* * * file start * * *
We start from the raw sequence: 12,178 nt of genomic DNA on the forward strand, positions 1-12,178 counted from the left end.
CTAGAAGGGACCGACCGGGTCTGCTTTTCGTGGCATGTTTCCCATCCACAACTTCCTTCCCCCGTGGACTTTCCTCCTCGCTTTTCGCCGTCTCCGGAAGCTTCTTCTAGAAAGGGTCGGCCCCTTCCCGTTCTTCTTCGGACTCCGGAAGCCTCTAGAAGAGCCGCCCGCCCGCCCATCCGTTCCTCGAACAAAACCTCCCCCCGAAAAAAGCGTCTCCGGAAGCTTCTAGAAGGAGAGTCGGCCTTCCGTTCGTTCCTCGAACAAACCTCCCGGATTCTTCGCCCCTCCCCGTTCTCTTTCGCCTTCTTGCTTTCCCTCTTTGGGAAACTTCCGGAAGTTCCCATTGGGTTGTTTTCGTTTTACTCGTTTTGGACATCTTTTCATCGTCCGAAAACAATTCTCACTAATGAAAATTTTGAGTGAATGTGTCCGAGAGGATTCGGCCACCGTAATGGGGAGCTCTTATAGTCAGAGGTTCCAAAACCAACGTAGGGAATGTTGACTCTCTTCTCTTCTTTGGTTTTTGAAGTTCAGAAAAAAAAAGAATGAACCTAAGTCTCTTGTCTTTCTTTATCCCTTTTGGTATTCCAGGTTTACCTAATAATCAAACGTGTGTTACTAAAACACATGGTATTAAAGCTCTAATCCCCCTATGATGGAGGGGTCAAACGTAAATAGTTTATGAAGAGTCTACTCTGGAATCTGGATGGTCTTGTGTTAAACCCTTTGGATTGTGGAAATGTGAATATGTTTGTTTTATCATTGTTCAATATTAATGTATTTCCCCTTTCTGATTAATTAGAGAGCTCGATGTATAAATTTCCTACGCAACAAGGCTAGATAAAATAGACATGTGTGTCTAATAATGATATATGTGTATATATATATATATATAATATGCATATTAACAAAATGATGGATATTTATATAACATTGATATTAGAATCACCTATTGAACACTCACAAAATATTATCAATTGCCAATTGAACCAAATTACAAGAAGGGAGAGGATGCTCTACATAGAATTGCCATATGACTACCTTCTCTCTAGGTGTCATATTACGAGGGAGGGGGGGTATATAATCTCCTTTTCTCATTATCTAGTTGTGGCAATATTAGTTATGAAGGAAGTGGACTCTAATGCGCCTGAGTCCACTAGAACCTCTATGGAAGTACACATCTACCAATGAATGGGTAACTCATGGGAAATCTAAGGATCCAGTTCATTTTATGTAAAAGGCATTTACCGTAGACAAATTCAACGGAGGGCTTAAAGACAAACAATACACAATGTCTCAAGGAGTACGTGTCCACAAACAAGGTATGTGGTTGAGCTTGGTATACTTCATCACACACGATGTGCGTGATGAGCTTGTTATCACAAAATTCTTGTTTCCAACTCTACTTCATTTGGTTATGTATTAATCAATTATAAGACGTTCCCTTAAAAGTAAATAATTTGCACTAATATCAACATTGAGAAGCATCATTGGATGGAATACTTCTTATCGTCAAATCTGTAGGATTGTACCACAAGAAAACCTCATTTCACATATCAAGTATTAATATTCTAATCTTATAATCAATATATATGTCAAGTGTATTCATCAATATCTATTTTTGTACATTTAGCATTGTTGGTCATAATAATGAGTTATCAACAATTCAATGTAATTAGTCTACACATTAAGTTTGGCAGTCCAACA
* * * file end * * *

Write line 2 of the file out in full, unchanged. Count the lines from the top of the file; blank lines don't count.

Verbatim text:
CTAGAAGGGACCGACCGGGTCTGCTTTTCGTGGCATGTTTCCCATCCACAACTTCCTTCCCCCGTGGACTTTCCTCCTCGCTTTTCGCCGTCTCCGGAAGCTTCTTCTAGAAAGGGTCGGCCCCTTCCCGTTCTTCTTCGGACTCCGGAAGCCTCTAGAAGAGCCGCCCGCCCGCCCATCCGTTCCTCGAACAAAACCTCCCCCCGAAAAAAGCGTCTCCGGAAGCTTCTAGAAGGAGAGTCGGCCTTCCGTTCGTTCCTCGAACAAACCTCCCGGATTCTTCGCCCCTCCCCGTTCTCTTTCGCCTTCTTGCTTTCCCTCTTTGGGAAACTTCCGGAAGTTCCCATTGGGTTGTTTTCGTTTTACTCGTTTTGGACATCTTTTCATCGTCCGAAAACAATTCTCACTAATGAAAATTTTGAGTGAATGTGTCCGAGAGGATTCGGCCACCGTAATGGGGAGCTCTTATAGTCAGAGGTTCCAAAACCAACGTAGGGAATGTTGACTCTCTTCTCTTCTTTGGTTTTTGAAGTTCAGAAAAAAAAAGAATGAACCTAAGTCTCTTGTCTTTCTTTATCCCTTTTGGTATTCCAGGTTTACCTAATAATCAAACGTGTGTTACTAAAACACATGGTATTAAAGCTCTAATCCCCCTATGATGGAGGGGTCAAACGTAAATAGTTTATGAAGAGTCTACTCTGGAATCTGGATGGTCTTGTGTTAAACCCTTTGGATTGTGGAAATGTGAATATGTTTGTTTTATCATTGTTCAATATTAATGTATTTCCCCTTTCTGATTAATTAGAGAGCTCGATGTATAAATTTCCTACGCAACAAGGCTAGATAAAATAGACATGTGTGTCTAATAATGATATATGTGTATATATATATATATATAATATGCATATTAACAAAATGATGGATATTTATATAACATTGATATTAGAATCACCTATTGAACACTCACAAAATATTATCAATTGCCAATTGAACCAAATTACAAGAAGGGAGAGGATGCTCTACATAGAATTGCCATATGACTACCTTCTCTCTAGGTGTCATATTACGAGGGAGGGGGGGTATATAATCTCCTTTTCTCATTATCTAGTTGTGGCAATATTAGTTATGAAGGAAGTGGACTCTAATGCGCCTGAGTCCACTAGAACCTCTATGGAAGTACACATCTACCAATGAATGGGTAACTCATGGGAAATCTAAGGATCCAGTTCATTTTATGTAAAAGGCATTTACCGTAGACAAATTCAACGGAGGGCTTAAAGACAAACAATACACAATGTCTCAAGGAGTACGTGTCCACAAACAAGGTATGTGGTTGAGCTTGGTATACTTCATCACACACGATGTGCGTGATGAGCTTGTTATCACAAAATTCTTGTTTCCAACTCTACTTCATTTGGTTATGTATTAATCAATTATAAGACGTTCCCTTAAAAGTAAATAATTTGCACTAATATCAACATTGAGAAGCATCATTGGATGGAATACTTCTTATCGTCAAATCTGTAGGATTGTACCACAAGAAAACCTCATTTCACATATCAAGTATTAATATTCTAATCTTATAATCAATATATATGTCAAGTGTATTCATCAATATCTATTTTTGTACATTTAGCATTGTTGGTCATAATAATGAGTTATCAACAATTCAATGTAATTAGTCTACACATTAAGTTTGGCAGTCCAACA